Why the Limitations of Actions Act Matters

When it comes to filing a claim, timing is crucial. Depending on the type of incident, and where the wrongful conduct occurred, your window of opportunity to take legal action can vary substantially. This period of time is known as the limitation period and is in accordance with each province’s and territory’s Limitation of Actions Act.

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The Act

The Limitation of Actions Act is meant to equally balance the rights of the plaintiff and defendant when it comes to a claim. The limitation period is designed to be long enough to ensure that the plaintiff can adequately use the civil justice system, but short enough so that the defendant doesn’t have to worry about legal action being taken against them over unreasonable periods of time.

For example, medical malpractice claims within New Brunswick, Prince Edward Island, Nova Scotia, Newfoundland, and Alberta all have a limitation period of two years. But claims involving long term disability (LTD) differ by province. In Prince Edward Island and Newfoundland, a notice of the LTD claim must be provided in 60 days.  Limitation periods vary so drastically that the nature of each claim comes into play. Action regarding insurance claims in NS linked specifically to accidents or sickness must be reported within 1 year.

New Limitation of Actions for Nova Scotia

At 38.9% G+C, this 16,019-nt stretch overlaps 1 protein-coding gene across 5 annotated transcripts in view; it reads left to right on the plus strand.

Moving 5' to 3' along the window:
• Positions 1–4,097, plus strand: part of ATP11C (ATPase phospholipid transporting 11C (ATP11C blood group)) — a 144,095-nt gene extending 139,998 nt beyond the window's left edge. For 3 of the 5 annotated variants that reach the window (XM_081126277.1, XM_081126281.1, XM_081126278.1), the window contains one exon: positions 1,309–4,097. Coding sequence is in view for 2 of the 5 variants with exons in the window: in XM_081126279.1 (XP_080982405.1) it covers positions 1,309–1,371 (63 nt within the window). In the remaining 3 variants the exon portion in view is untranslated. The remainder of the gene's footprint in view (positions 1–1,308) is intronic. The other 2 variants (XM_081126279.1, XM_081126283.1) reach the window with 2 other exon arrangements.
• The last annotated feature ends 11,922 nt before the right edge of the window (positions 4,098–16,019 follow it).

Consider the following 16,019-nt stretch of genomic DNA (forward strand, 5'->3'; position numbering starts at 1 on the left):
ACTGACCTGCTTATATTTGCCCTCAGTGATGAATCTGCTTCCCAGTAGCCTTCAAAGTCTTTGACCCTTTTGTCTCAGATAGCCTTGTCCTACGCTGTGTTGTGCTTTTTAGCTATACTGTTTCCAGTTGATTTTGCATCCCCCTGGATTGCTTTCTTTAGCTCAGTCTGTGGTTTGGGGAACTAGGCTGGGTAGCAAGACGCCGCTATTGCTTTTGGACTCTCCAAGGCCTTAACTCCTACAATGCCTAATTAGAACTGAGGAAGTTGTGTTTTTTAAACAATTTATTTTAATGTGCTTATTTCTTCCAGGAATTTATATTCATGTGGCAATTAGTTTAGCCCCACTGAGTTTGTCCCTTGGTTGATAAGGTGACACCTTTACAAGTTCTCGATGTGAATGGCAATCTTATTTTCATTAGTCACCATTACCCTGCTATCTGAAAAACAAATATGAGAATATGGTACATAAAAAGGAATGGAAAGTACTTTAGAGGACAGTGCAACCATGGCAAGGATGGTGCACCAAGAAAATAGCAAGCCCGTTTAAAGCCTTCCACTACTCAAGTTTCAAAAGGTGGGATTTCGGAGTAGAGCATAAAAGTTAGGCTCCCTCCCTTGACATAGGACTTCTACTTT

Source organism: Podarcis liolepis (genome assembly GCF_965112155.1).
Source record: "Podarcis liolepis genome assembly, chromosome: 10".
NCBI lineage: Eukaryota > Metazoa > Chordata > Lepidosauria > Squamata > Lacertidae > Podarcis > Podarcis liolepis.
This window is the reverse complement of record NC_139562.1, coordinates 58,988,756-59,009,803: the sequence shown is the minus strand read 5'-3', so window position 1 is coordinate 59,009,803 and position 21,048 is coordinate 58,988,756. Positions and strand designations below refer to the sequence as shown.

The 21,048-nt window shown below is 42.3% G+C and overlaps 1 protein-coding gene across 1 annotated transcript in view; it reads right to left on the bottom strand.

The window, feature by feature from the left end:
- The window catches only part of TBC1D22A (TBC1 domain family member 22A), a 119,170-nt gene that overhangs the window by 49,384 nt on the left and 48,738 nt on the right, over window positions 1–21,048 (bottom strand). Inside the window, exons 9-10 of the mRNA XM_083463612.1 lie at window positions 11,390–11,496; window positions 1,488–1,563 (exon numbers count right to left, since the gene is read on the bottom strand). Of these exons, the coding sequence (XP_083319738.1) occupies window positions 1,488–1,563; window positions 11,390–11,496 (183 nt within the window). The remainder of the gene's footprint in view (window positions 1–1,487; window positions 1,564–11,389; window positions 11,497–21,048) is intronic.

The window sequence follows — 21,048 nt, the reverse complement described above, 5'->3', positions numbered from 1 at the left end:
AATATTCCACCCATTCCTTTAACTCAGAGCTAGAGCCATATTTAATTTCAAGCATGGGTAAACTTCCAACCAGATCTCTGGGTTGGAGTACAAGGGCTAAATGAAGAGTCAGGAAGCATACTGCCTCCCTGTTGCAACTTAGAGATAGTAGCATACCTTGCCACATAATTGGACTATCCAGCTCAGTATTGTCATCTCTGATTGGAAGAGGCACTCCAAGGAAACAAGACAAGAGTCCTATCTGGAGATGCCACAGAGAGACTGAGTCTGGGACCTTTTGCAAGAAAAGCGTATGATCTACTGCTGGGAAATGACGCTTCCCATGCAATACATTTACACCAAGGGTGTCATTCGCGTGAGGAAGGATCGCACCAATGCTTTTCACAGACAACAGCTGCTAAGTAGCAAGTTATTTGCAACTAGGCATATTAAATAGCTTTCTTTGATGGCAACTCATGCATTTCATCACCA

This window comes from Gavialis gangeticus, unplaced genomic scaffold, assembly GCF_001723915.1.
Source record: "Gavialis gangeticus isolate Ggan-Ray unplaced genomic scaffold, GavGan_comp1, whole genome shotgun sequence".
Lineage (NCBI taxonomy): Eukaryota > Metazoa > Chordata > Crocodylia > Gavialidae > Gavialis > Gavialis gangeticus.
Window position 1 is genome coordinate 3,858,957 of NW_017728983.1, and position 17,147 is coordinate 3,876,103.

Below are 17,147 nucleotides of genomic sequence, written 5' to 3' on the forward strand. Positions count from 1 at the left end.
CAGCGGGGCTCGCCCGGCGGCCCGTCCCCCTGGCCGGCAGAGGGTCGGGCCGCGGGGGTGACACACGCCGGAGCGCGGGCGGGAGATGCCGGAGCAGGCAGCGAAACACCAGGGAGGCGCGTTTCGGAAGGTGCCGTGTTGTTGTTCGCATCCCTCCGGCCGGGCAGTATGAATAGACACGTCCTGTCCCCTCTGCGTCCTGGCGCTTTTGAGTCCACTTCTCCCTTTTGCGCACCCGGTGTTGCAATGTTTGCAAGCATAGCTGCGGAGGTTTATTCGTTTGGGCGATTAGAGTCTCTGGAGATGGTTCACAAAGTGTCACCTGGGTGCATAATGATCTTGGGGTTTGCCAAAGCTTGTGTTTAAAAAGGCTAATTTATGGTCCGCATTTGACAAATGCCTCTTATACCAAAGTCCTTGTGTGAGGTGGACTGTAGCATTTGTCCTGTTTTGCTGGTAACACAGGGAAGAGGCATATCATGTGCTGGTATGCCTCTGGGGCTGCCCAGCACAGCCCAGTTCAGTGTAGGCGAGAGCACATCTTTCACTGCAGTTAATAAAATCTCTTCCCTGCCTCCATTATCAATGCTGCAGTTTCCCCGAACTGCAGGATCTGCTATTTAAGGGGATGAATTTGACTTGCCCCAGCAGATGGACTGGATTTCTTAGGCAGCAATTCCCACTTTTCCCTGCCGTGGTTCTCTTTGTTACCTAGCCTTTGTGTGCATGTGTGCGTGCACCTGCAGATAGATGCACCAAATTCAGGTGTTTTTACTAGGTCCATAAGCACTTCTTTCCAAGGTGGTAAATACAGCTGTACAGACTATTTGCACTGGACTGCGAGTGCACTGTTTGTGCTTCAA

Limitation of Actions also change, and Nova Scotia’s new Act is in effect as of September 1st, 2015. The new Act is similar to other provinces’, such as Alberta’s and Ontario’s, and among a host of important amendments and updates, there are four key changes being implemented:

-A two-year basic limitation period for all civil claims

-A 15 year “ultimate” limitation period

-Exemptions of certain claims (such as sexual assault) from any limitation period

-Additions to the principle of discovery in regards to claims

The two-year limitation period is now the standard for all civil claims, unless there are special circumstances associated with a particular claim. This time period starts after “discovery” of a legal claim being valid, which, for example, could be the moment when you experience concussion symptoms after a slip and fall.

The “ultimate” limitation period is in reference to the exact date of the incident in question (in this case, the date of the actual slip and fall). This means that Nova Scotians have 15 years after an act of negligence or omission to discover any claims, and then two years to begin a civil lawsuit.

Any claims that involve assault, battery, or misconduct of a sexual nature do not observe time restrictions when filing claims. The new Act can be viewed in its entirety, here.

Claims can vary as drastically as their limitation periods, which is why we urge everyone who’s posturing to file a claim to first consult with a lawyer. The right law firm will be as invested in winning your case as they are in helping you to understand your options.

Below this article you will find a table that outlines the limitations of actions for personal injury claims in the Maritimes. We hope this resource is a valuable insight into how much time you have to file a claim after a wrongdoing. If you have any questions regarding claims, or believe you have the right to a claim, don’t hesitate to contact us here or call us, at 1-888-434-0398.

Important links for more information on limitation periods:

Nova Scotia:
http://www.lians.ca/resources/risk-and-practice-management/risk-management/table-limitation-periods 

New Brunswick:
http://www2.gnb.ca/content/gnb/en/departments/attorney_general/acts_regulations.html

Prince Edward Island:
http://www.gov.pe.ca/law/statutes/

Newfoundland & Labrador:
http://www.assembly.nl.ca/legislation/